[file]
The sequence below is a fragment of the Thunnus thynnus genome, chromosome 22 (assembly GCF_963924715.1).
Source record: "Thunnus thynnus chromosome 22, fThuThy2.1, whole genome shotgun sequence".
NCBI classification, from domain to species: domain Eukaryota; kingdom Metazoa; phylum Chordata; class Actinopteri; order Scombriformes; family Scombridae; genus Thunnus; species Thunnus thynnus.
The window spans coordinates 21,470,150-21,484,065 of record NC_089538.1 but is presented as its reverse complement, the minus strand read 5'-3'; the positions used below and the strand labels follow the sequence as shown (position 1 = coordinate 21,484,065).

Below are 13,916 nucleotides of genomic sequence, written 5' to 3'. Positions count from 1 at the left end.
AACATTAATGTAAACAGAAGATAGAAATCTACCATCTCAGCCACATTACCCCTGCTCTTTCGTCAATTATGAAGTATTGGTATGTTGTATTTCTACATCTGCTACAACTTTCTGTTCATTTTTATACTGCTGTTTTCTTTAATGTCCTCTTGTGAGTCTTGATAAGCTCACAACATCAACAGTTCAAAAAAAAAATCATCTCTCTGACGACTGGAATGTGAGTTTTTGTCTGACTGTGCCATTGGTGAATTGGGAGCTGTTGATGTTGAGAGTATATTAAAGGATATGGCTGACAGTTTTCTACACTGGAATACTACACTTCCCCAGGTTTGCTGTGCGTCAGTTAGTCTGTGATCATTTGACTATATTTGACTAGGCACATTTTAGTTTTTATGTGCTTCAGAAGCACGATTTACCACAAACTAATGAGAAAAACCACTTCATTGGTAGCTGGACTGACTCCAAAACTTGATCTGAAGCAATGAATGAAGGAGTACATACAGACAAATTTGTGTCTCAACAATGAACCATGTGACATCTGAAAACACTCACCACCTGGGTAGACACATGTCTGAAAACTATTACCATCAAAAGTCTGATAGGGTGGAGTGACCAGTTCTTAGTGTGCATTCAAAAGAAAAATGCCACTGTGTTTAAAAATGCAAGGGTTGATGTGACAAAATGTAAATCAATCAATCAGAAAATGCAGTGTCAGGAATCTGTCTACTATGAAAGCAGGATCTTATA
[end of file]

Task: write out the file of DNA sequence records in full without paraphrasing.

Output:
The sequence below is a fragment of the Thunnus thynnus genome, chromosome 22 (assembly GCF_963924715.1).
Source record: "Thunnus thynnus chromosome 22, fThuThy2.1, whole genome shotgun sequence".
NCBI classification, from domain to species: domain Eukaryota; kingdom Metazoa; phylum Chordata; class Actinopteri; order Scombriformes; family Scombridae; genus Thunnus; species Thunnus thynnus.
The window spans coordinates 21,470,150-21,484,065 of record NC_089538.1 but is presented as its reverse complement, the minus strand read 5'-3'; the positions used below and the strand labels follow the sequence as shown (position 1 = coordinate 21,484,065).

Below are 13,916 nucleotides of genomic sequence, written 5' to 3'. Positions count from 1 at the left end.
AACATTAATGTAAACAGAAGATAGAAATCTACCATCTCAGCCACATTACCCCTGCTCTTTCGTCAATTATGAAGTATTGGTATGTTGTATTTCTACATCTGCTACAACTTTCTGTTCATTTTTATACTGCTGTTTTCTTTAATGTCCTCTTGTGAGTCTTGATAAGCTCACAACATCAACAGTTCAAAAAAAAAATCATCTCTCTGACGACTGGAATGTGAGTTTTTGTCTGACTGTGCCATTGGTGAATTGGGAGCTGTTGATGTTGAGAGTATATTAAAGGATATGGCTGACAGTTTTCTACACTGGAATACTACACTTCCCCAGGTTTGCTGTGCGTCAGTTAGTCTGTGATCATTTGACTATATTTGACTAGGCACATTTTAGTTTTTATGTGCTTCAGAAGCACGATTTACCACAAACTAATGAGAAAAACCACTTCATTGGTAGCTGGACTGACTCCAAAACTTGATCTGAAGCAATGAATGAAGGAGTACATACAGACAAATTTGTGTCTCAACAATGAACCATGTGACATCTGAAAACACTCACCACCTGGGTAGACACATGTCTGAAAACTATTACCATCAAAAGTCTGATAGGGTGGAGTGACCAGTTCTTAGTGTGCATTCAAAAGAAAAATGCCACTGTGTTTAAAAATGCAAGGGTTGATGTGACAAAATGTAAATCAATCAATCAGAAAATGCAGTGTCAGGAATCTGTCTACTATGAAAGCAGGATCTTATA